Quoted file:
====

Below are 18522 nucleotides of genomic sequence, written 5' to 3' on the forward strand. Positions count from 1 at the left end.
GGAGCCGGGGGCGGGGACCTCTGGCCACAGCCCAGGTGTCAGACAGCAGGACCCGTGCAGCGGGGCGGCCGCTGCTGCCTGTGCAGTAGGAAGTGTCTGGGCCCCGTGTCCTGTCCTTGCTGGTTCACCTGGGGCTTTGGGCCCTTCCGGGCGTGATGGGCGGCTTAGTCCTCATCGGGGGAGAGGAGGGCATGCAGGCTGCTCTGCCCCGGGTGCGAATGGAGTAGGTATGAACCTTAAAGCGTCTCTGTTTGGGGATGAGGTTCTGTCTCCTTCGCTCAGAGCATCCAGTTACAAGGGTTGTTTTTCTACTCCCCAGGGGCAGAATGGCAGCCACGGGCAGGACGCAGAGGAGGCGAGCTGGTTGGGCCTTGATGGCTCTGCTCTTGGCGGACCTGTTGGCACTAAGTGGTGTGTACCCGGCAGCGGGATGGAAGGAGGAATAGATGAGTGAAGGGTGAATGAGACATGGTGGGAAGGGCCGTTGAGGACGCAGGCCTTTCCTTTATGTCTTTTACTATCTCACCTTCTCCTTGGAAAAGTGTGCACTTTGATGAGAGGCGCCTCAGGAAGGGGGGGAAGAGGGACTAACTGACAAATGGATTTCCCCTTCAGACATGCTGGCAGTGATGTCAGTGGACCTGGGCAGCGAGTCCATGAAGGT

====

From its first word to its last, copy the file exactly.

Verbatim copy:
Below are 18522 nucleotides of genomic sequence, written 5' to 3' on the forward strand. Positions count from 1 at the left end.
GGAGCCGGGGGCGGGGACCTCTGGCCACAGCCCAGGTGTCAGACAGCAGGACCCGTGCAGCGGGGCGGCCGCTGCTGCCTGTGCAGTAGGAAGTGTCTGGGCCCCGTGTCCTGTCCTTGCTGGTTCACCTGGGGCTTTGGGCCCTTCCGGGCGTGATGGGCGGCTTAGTCCTCATCGGGGGAGAGGAGGGCATGCAGGCTGCTCTGCCCCGGGTGCGAATGGAGTAGGTATGAACCTTAAAGCGTCTCTGTTTGGGGATGAGGTTCTGTCTCCTTCGCTCAGAGCATCCAGTTACAAGGGTTGTTTTTCTACTCCCCAGGGGCAGAATGGCAGCCACGGGCAGGACGCAGAGGAGGCGAGCTGGTTGGGCCTTGATGGCTCTGCTCTTGGCGGACCTGTTGGCACTAAGTGGTGTGTACCCGGCAGCGGGATGGAAGGAGGAATAGATGAGTGAAGGGTGAATGAGACATGGTGGGAAGGGCCGTTGAGGACGCAGGCCTTTCCTTTATGTCTTTTACTATCTCACCTTCTCCTTGGAAAAGTGTGCACTTTGATGAGAGGCGCCTCAGGAAGGGGGGGAAGAGGGACTAACTGACAAATGGATTTCCCCTTCAGACATGCTGGCAGTGATGTCAGTGGACCTGGGCAGCGAGTCCATGAAGGT